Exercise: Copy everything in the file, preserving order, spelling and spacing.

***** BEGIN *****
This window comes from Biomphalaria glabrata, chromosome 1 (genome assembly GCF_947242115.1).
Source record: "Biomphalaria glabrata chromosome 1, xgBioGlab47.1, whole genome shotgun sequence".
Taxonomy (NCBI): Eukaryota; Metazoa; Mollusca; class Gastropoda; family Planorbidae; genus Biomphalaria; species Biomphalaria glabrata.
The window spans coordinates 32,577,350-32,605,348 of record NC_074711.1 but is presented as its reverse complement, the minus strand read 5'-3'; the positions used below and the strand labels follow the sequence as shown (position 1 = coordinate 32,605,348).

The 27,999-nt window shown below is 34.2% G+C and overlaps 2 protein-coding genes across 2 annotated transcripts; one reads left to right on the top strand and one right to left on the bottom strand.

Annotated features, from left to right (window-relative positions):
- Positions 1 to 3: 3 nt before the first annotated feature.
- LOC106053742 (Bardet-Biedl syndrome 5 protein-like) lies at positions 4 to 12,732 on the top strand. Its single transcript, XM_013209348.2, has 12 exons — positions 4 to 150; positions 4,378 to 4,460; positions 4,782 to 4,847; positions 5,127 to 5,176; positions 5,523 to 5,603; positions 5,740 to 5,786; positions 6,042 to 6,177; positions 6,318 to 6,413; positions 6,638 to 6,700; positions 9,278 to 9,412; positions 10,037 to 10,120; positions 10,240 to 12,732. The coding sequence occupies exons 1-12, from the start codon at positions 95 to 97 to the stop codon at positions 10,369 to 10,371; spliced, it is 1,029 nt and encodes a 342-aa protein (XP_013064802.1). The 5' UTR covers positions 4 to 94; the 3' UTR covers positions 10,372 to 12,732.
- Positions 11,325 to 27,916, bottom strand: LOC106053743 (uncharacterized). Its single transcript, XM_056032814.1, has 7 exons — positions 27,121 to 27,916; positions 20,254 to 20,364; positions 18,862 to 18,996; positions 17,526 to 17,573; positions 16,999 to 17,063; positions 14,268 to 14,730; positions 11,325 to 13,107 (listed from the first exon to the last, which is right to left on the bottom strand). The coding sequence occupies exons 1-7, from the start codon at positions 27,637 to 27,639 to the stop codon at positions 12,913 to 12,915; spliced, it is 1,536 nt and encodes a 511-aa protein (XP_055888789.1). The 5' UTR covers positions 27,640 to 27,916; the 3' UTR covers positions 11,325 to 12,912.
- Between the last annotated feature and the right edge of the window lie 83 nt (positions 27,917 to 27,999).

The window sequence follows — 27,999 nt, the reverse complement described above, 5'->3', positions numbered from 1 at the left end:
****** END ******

This window comes from Biomphalaria glabrata, chromosome 1 (genome assembly GCF_947242115.1).
Source record: "Biomphalaria glabrata chromosome 1, xgBioGlab47.1, whole genome shotgun sequence".
Taxonomy (NCBI): Eukaryota; Metazoa; Mollusca; class Gastropoda; family Planorbidae; genus Biomphalaria; species Biomphalaria glabrata.
The window spans coordinates 32,577,350-32,605,348 of record NC_074711.1 but is presented as its reverse complement, the minus strand read 5'-3'; the positions used below and the strand labels follow the sequence as shown (position 1 = coordinate 32,605,348).

The 27,999-nt window shown below is 34.2% G+C and overlaps 2 protein-coding genes across 2 annotated transcripts; one reads left to right on the top strand and one right to left on the bottom strand.

Annotated features, from left to right (window-relative positions):
- Positions 1 to 3: 3 nt before the first annotated feature.
- LOC106053742 (Bardet-Biedl syndrome 5 protein-like) lies at positions 4 to 12,732 on the top strand. Its single transcript, XM_013209348.2, has 12 exons — positions 4 to 150; positions 4,378 to 4,460; positions 4,782 to 4,847; positions 5,127 to 5,176; positions 5,523 to 5,603; positions 5,740 to 5,786; positions 6,042 to 6,177; positions 6,318 to 6,413; positions 6,638 to 6,700; positions 9,278 to 9,412; positions 10,037 to 10,120; positions 10,240 to 12,732. The coding sequence occupies exons 1-12, from the start codon at positions 95 to 97 to the stop codon at positions 10,369 to 10,371; spliced, it is 1,029 nt and encodes a 342-aa protein (XP_013064802.1). The 5' UTR covers positions 4 to 94; the 3' UTR covers positions 10,372 to 12,732.
- Positions 11,325 to 27,916, bottom strand: LOC106053743 (uncharacterized). Its single transcript, XM_056032814.1, has 7 exons — positions 27,121 to 27,916; positions 20,254 to 20,364; positions 18,862 to 18,996; positions 17,526 to 17,573; positions 16,999 to 17,063; positions 14,268 to 14,730; positions 11,325 to 13,107 (listed from the first exon to the last, which is right to left on the bottom strand). The coding sequence occupies exons 1-7, from the start codon at positions 27,637 to 27,639 to the stop codon at positions 12,913 to 12,915; spliced, it is 1,536 nt and encodes a 511-aa protein (XP_055888789.1). The 5' UTR covers positions 27,640 to 27,916; the 3' UTR covers positions 11,325 to 12,912.
- Between the last annotated feature and the right edge of the window lie 83 nt (positions 27,917 to 27,999).

The window sequence follows — 27,999 nt, the reverse complement described above, 5'->3', positions numbered from 1 at the left end: